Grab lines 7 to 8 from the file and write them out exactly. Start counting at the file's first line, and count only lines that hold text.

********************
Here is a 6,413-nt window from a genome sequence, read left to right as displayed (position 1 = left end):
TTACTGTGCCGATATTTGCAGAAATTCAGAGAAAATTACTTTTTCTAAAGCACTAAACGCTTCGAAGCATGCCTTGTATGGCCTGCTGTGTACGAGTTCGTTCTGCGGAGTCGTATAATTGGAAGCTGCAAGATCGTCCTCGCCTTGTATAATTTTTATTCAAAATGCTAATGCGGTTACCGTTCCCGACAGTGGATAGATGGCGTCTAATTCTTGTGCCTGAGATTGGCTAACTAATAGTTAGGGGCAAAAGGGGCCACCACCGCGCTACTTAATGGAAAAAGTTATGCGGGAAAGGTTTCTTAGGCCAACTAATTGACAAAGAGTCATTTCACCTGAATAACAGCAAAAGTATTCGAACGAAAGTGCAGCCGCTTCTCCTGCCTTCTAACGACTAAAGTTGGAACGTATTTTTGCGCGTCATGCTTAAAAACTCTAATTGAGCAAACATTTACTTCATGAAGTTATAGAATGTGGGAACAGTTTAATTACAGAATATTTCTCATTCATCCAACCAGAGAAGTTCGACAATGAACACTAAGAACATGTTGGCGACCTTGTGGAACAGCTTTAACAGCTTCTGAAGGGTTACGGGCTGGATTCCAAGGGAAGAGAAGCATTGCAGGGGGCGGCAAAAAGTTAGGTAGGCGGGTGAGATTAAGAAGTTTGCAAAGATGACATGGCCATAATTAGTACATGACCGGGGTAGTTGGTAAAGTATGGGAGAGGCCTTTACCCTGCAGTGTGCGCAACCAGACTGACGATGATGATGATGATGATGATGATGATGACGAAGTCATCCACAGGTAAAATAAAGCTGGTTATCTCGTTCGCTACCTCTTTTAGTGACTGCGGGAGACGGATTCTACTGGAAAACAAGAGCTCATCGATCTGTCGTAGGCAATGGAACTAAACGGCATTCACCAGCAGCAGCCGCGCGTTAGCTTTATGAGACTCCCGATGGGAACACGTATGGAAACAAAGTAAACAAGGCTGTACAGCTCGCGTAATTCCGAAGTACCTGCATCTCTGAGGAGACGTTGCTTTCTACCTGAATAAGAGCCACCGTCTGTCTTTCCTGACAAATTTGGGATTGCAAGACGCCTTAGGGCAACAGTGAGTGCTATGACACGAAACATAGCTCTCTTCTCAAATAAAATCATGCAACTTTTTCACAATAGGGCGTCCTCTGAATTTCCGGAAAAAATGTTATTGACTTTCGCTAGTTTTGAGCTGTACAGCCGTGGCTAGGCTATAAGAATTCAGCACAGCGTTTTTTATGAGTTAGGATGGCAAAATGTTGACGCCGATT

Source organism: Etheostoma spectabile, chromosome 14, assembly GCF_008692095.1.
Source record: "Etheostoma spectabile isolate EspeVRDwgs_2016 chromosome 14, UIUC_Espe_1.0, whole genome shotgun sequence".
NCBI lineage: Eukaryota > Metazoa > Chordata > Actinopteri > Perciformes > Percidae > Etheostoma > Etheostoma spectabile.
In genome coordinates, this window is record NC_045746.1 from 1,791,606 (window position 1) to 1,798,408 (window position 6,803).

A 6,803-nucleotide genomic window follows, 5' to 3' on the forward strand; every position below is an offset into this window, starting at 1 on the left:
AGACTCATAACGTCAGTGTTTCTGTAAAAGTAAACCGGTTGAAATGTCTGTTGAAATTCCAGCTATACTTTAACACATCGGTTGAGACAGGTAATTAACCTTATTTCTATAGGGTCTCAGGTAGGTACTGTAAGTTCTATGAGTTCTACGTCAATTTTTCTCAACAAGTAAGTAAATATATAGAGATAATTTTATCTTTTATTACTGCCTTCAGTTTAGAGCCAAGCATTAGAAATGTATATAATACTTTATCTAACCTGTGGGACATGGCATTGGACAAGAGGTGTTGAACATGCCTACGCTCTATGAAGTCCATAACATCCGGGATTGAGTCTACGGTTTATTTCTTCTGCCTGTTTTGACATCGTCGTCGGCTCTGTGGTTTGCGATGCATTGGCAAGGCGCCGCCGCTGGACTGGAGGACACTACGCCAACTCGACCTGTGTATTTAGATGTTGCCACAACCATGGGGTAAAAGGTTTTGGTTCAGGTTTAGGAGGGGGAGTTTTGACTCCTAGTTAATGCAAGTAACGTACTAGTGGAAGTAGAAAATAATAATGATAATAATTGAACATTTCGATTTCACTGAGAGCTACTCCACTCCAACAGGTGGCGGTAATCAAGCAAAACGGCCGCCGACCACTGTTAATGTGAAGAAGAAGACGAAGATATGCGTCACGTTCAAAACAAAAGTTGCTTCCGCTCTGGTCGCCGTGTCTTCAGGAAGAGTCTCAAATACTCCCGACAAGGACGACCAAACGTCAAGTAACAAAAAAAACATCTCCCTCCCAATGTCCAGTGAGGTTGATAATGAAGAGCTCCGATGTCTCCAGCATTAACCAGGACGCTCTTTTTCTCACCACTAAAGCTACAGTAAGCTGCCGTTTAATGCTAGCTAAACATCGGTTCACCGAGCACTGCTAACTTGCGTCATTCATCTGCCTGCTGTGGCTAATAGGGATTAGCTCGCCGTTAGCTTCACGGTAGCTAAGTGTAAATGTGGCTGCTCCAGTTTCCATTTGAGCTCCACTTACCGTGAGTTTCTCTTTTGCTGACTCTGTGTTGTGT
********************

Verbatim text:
A 6,803-nucleotide genomic window follows, 5' to 3' on the forward strand; every position below is an offset into this window, starting at 1 on the left:
AGACTCATAACGTCAGTGTTTCTGTAAAAGTAAACCGGTTGAAATGTCTGTTGAAATTCCAGCTATACTTTAACACATCGGTTGAGACAGGTAATTAACCTTATTTCTATAGGGTCTCAGGTAGGTACTGTAAGTTCTATGAGTTCTACGTCAATTTTTCTCAACAAGTAAGTAAATATATAGAGATAATTTTATCTTTTATTACTGCCTTCAGTTTAGAGCCAAGCATTAGAAATGTATATAATACTTTATCTAACCTGTGGGACATGGCATTGGACAAGAGGTGTTGAACATGCCTACGCTCTATGAAGTCCATAACATCCGGGATTGAGTCTACGGTTTATTTCTTCTGCCTGTTTTGACATCGTCGTCGGCTCTGTGGTTTGCGATGCATTGGCAAGGCGCCGCCGCTGGACTGGAGGACACTACGCCAACTCGACCTGTGTATTTAGATGTTGCCACAACCATGGGGTAAAAGGTTTTGGTTCAGGTTTAGGAGGGGGAGTTTTGACTCCTAGTTAATGCAAGTAACGTACTAGTGGAAGTAGAAAATAATAATGATAATAATTGAACATTTCGATTTCACTGAGAGCTACTCCACTCCAACAGGTGGCGGTAATCAAGCAAAACGGCCGCCGACCACTGTTAATGTGAAGAAGAAGACGAAGATATGCGTCACGTTCAAAACAAAAGTTGCTTCCGCTCTGGTCGCCGTGTCTTCAGGAAGAGTCTCAAATACTCCCGACAAGGACGACCAAACGTCAAGTAACAAAAAAAACATCTCCCTCCCAATGTCCAGTGAGGTTGATAATGAAGAGCTCCGATGTCTCCAGCATTAACCAGGACGCTCTTTTTCTCACCACTAAAGCTACAGTAAGCTGCCGTTTAATGCTAGCTAAACATCGGTTCACCGAGCACTGCTAACTTGCGTCATTCATCTGCCTGCTGTGGCTAATAGGGATTAGCTCGCCGTTAGCTTCACGGTAGCTAAGTGTAAATGTGGCTGCTCCAGTTTCCATTTGAGCTCCACTTACCGTGAGTTTCTCTTTTGCTGACTCTGTGTTGTGT